Editorial on prayer insults Christians

March 15, 1998

Your Feb. 23 editorial "Shall we pray or prey?" was offensive disrespectful of the clergy, inconsiderate of the great majority of people who are Christians and uncalled for.

You criticized a prayer that you did not read, and made charges that are not true.

My Feb. 13 prayer in Annapolis was in the tradition of Abraham Lincoln's 1863 Prayer Proclamation, adopted by the U.S. Senate, which called on Americans to "confess their sins and transgressions in humble sorrow," and plainly stated: "We have forgotten God. Intoxicated with unbroken success, we have become too self-sufficient to feel the necessity of redeeming and preserving grace, too proud to pray to the God who made us."

The paragraphs in my prayer that caused some delegates concern were:

"Our country is in trouble, for our people have forsaken thy laws, they have gone their own selfish way, and the consequences are devastating.

"Though our leaders sin, many [people] do not seem to care because they no longer hold themselves or each other accountable by the commandments of God as these are found in the Bible.

"Many believe that personal morality is of no consequence; but the problems we face in America, and right here in Maryland, are the results of bad moral choices at all levels of society by adults -- illegitimacy, divorce, child abuse and neglect, drug abuse and abortion, and the breakdown of the moral fabric that holds a free society together.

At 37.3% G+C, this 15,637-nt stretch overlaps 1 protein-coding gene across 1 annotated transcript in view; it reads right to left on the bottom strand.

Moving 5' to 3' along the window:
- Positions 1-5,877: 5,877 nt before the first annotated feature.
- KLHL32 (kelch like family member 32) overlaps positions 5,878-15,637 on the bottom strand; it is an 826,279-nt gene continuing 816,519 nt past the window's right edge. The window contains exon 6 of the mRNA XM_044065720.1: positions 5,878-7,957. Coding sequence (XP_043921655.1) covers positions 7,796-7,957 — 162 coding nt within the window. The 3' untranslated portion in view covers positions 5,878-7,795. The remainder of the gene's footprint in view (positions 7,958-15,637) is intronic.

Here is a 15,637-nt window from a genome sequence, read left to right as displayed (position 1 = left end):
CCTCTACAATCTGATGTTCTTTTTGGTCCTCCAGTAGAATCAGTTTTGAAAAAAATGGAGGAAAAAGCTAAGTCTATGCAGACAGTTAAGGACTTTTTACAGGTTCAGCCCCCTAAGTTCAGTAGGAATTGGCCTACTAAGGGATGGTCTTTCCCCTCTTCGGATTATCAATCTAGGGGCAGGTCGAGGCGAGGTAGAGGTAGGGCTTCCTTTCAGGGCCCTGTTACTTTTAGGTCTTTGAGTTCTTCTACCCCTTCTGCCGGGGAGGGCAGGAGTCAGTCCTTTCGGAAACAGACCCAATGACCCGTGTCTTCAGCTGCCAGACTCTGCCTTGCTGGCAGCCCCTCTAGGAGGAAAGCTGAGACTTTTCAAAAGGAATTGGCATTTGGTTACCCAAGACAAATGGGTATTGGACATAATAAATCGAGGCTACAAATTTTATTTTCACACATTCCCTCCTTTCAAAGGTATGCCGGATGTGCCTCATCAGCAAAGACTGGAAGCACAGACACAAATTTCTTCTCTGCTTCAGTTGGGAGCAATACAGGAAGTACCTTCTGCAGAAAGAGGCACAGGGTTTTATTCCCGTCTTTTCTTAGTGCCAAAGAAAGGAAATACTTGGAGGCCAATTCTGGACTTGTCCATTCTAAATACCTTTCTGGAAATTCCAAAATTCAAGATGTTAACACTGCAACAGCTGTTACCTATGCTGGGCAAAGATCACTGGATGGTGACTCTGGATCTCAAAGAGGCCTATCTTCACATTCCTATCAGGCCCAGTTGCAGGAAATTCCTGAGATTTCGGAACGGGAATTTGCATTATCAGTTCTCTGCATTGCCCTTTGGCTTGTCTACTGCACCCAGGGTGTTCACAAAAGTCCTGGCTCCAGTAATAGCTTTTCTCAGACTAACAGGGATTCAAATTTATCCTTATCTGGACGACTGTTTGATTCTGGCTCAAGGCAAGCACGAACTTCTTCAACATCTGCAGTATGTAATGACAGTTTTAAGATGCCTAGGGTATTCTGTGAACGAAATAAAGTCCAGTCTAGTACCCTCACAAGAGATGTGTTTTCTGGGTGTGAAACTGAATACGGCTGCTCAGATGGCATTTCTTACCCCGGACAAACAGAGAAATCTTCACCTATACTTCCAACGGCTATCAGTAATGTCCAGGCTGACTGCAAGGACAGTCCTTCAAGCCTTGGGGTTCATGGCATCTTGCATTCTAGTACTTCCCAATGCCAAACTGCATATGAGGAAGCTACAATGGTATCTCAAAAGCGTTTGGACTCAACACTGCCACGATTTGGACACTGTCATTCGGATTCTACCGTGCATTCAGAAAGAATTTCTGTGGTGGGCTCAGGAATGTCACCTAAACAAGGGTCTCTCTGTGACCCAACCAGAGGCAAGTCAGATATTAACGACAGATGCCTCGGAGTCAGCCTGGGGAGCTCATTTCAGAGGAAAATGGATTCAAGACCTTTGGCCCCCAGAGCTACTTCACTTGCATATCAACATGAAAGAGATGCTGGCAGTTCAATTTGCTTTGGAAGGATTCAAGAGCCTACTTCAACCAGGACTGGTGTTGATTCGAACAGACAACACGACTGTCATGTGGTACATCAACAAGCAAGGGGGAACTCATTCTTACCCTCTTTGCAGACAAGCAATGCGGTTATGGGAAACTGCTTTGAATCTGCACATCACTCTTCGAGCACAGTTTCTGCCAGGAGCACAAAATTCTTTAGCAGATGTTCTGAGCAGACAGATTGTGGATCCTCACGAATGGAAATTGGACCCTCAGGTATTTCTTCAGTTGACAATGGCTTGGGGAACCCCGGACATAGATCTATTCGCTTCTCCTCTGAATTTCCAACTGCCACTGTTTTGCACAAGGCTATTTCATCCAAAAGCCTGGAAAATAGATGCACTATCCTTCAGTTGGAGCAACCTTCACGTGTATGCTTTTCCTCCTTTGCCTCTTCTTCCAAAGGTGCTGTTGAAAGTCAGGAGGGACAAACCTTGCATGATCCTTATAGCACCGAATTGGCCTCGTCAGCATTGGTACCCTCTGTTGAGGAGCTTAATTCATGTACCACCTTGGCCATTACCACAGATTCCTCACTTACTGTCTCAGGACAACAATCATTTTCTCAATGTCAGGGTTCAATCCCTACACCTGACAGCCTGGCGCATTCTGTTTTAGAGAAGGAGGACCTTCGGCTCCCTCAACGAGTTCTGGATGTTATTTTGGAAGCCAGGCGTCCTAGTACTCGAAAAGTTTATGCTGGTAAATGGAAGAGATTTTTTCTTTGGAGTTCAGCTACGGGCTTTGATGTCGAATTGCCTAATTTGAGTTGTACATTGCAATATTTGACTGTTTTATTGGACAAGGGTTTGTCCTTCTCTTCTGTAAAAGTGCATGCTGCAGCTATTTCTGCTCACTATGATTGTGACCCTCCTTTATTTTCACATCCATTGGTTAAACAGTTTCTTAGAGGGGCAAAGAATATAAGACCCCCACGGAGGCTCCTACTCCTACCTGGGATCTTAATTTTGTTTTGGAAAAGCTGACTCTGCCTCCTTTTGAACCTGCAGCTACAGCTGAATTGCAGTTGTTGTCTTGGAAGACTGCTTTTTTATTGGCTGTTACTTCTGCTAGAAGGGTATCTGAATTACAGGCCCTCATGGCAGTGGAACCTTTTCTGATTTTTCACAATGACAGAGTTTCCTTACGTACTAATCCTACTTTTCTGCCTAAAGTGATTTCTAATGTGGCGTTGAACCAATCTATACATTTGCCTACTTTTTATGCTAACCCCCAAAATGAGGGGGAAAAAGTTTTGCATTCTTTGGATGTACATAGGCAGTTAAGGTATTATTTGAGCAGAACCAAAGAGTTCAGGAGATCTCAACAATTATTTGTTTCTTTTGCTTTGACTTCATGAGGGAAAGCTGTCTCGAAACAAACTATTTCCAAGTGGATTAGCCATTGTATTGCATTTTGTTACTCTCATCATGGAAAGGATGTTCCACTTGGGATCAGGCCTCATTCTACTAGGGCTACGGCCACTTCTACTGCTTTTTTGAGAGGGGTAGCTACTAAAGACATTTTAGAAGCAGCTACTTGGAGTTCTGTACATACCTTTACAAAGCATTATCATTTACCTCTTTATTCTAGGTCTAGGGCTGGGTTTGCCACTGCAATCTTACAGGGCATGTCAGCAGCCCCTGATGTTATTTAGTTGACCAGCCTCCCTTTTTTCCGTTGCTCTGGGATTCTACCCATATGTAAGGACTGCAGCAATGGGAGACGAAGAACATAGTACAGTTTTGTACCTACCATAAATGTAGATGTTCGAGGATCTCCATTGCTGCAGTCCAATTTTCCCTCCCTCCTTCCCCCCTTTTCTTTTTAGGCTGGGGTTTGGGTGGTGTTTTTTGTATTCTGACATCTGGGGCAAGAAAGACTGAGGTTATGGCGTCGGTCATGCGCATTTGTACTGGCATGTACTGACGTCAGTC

"It has never been more important than it is today to have moral people in office and good role models before the people in public life."

Those who represent us in Annapolis need a few good prayers from a few good preachers. None of us is perfect; but it is not unreasonable to expect our leaders, including our president, to obey the laws of God and man, and in so doing, to set a good example for the people to follow.

And, yes, I did close the prayer in the name of our Lord Jesus Christ.

The Rev. John A. Dekker


The writer is pastor of Cub Hill Bible Presbyterian Church in Baltimore.


A hearty nonsectarian hallelujah to The Sun regarding your editorial on the prayer issue in the House of Delegates. It hit every valid argument on the nose concerning ministers using Annapolis to further their religious views.

I shared your editorial with my seventh-grade civics class, using it as a good example of freedom of the press. We continually discuss the Constitution and the amendments, and how both affect our daily lives.

How do I answer my students when they question prayers at a General Assembly session, when I've just finished instructing them about our supposed separation of church and state? It is a puzzlement to me, as well.

Our legislators are there to create laws that will make our state a better place in which to live. They disagree on enough issues; they certainly don't need outside issues to cause further divisiveness.

Let those who feel the need for divine authority take out a nickel and look carefully at the inscription: in God we trust.

Barbara Blumberg


Pub Date: 3/15/98

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